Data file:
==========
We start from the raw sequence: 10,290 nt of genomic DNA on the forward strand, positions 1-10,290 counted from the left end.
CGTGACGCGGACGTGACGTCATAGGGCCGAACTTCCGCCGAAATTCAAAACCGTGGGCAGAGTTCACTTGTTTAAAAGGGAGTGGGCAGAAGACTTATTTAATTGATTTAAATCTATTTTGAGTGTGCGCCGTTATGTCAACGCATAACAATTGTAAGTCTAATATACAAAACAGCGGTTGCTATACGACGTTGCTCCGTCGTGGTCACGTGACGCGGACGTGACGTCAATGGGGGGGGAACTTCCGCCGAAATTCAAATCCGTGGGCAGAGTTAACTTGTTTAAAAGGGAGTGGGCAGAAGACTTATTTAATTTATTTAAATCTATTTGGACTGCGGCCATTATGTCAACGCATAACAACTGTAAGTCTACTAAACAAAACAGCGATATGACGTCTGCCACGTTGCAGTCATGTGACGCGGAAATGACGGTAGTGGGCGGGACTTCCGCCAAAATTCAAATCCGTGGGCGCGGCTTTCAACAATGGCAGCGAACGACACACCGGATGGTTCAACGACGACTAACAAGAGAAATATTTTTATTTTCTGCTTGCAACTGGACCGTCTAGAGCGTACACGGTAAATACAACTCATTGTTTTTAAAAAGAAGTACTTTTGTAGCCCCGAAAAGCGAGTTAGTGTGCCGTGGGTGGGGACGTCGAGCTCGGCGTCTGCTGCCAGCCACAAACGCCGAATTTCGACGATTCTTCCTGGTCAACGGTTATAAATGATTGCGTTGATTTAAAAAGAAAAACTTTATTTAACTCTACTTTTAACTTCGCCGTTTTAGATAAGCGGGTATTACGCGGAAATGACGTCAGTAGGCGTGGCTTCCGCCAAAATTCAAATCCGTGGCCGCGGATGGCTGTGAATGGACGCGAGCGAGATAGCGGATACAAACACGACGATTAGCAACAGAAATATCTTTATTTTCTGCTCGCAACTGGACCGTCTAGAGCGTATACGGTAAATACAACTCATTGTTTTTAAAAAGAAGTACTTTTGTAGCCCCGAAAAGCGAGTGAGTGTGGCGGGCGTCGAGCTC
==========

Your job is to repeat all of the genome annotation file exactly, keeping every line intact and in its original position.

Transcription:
We start from the raw sequence: 10,290 nt of genomic DNA on the forward strand, positions 1-10,290 counted from the left end.
CGTGACGCGGACGTGACGTCATAGGGCCGAACTTCCGCCGAAATTCAAAACCGTGGGCAGAGTTCACTTGTTTAAAAGGGAGTGGGCAGAAGACTTATTTAATTGATTTAAATCTATTTTGAGTGTGCGCCGTTATGTCAACGCATAACAATTGTAAGTCTAATATACAAAACAGCGGTTGCTATACGACGTTGCTCCGTCGTGGTCACGTGACGCGGACGTGACGTCAATGGGGGGGGAACTTCCGCCGAAATTCAAATCCGTGGGCAGAGTTAACTTGTTTAAAAGGGAGTGGGCAGAAGACTTATTTAATTTATTTAAATCTATTTGGACTGCGGCCATTATGTCAACGCATAACAACTGTAAGTCTACTAAACAAAACAGCGATATGACGTCTGCCACGTTGCAGTCATGTGACGCGGAAATGACGGTAGTGGGCGGGACTTCCGCCAAAATTCAAATCCGTGGGCGCGGCTTTCAACAATGGCAGCGAACGACACACCGGATGGTTCAACGACGACTAACAAGAGAAATATTTTTATTTTCTGCTTGCAACTGGACCGTCTAGAGCGTACACGGTAAATACAACTCATTGTTTTTAAAAAGAAGTACTTTTGTAGCCCCGAAAAGCGAGTTAGTGTGCCGTGGGTGGGGACGTCGAGCTCGGCGTCTGCTGCCAGCCACAAACGCCGAATTTCGACGATTCTTCCTGGTCAACGGTTATAAATGATTGCGTTGATTTAAAAAGAAAAACTTTATTTAACTCTACTTTTAACTTCGCCGTTTTAGATAAGCGGGTATTACGCGGAAATGACGTCAGTAGGCGTGGCTTCCGCCAAAATTCAAATCCGTGGCCGCGGATGGCTGTGAATGGACGCGAGCGAGATAGCGGATACAAACACGACGATTAGCAACAGAAATATCTTTATTTTCTGCTCGCAACTGGACCGTCTAGAGCGTATACGGTAAATACAACTCATTGTTTTTAAAAAGAAGTACTTTTGTAGCCCCGAAAAGCGAGTGAGTGTGGCGGGCGTCGAGCTC